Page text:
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SAY IT STRAIGHT

By Monika Nygaard, 
Published in Nanaimo Harbour City Star, May/99


Effective communication skills are reflected in both your communication in words and your non-verbal communication. To have effective communication, being honest with yourself and others, and aware and in tune with your unconscious needs allows you to get your real message across and empowers you. NLP, based on some of Virginia Satir's work, provides tools for powerful communication skills.


Do you ever find yourself very much wanting to say no in a situation, when saying no would be the best thing for you, but you say yes instead?  Do you ever feel troubled about someone you care about, yet when you see them you talk about everything else but what youíre deeply feeling?  Maybe you find yourself lecturing or getting angry, the whole time knowing they arenít even listening.  Or maybe you find yourself feeling and thinking one thing and saying another.

Some of the reasons people donít say what they mean may be fear of rejection, of hurting otherís feelings, looking stupid, or believing you always have to be polite or that we canít make a difference.

However, in not saying it straight, we may betray a deep truth only to gain a speck of self-worth or a speck of correctness.  There is a price to pay, and as is often the case with drugs today, the price may be life itself.

Taking responsibility for our feelings and expressing them requires the willingness to take risks on our own behalf:  the risk of appearing foolish, perhaps, or of experiencing some painful recognition.  Some risks are positive:  risking experiencing the exhilaration that comes with validating our inner strength, power, and feeling connected to our own resources and to other people.

Often we are surprised to find people respect us more when we are truly honest with ourselves and with them.  To be trustable, I donít need to be perfect, I need to be real. 

Virginia Satir, world renowned family therapist, first generalized our reactions into five communication styles.  We all use all of them, or combinations of them at different times.

There are times when we placate:  doing things only to please others even if it harms us because we do not value ourselves enough.  We decide that we donít count.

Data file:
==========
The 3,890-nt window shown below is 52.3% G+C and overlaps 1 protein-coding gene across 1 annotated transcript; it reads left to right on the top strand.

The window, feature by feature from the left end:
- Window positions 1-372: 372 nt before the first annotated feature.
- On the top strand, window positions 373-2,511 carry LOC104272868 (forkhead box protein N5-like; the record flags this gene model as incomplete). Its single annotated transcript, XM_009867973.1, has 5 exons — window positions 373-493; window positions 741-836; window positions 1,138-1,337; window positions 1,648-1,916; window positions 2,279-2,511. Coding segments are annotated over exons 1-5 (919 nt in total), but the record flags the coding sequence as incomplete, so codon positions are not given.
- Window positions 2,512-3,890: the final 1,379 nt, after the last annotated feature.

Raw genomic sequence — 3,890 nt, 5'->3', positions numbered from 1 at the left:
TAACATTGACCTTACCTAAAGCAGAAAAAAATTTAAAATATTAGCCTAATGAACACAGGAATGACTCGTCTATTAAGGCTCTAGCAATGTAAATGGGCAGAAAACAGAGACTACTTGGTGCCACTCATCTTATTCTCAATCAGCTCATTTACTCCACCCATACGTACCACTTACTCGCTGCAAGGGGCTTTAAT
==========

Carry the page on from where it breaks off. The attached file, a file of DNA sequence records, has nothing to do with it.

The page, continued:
At times we blame:  we may try to salvage our self-esteem by attacking others.  We may judge, ridicule or threaten, taking care of ourselves at the expense of others.  They donít count.

We may be super-reasonable:  out of desperation that our feelings donít count, we say the right words, show no feelings and just give the facts.  Our feelings and their feelings donít count, only the issue at hand counts.  We often get into this state when we feel the need for control.

We may be irrelevant:  distracting ourselves and others from what we really want to talk about or do or see happen.  We ignore what we want, what others want and the issue at hand.  Nothing counts.

Then there is the experience of being congruent:  when we level with ourselves and others, thereby valuing ourselves and at the same time respecting the other person and dealing with the issue at hand.  It all counts.

ďValuing ourselves means being aware and taking ownership of all our feelings, thoughts,Öresources and choices.  We say our real yes and our real no, without blaming or needing to please othersÖ  We can focus on being in charge of ourselves, on making a difference in our world by changing our own behaviours.Ē  (Virginia Satir).  Saying it straight makes this process possible.



Monika Nygaard is a Certified Neuro Linguistic Programming (NLP) Trainer, Time Line Therapy® Master Trainer and Hypnotherapy Trainer. She can be reached at nlp4change@shaw.ca
 
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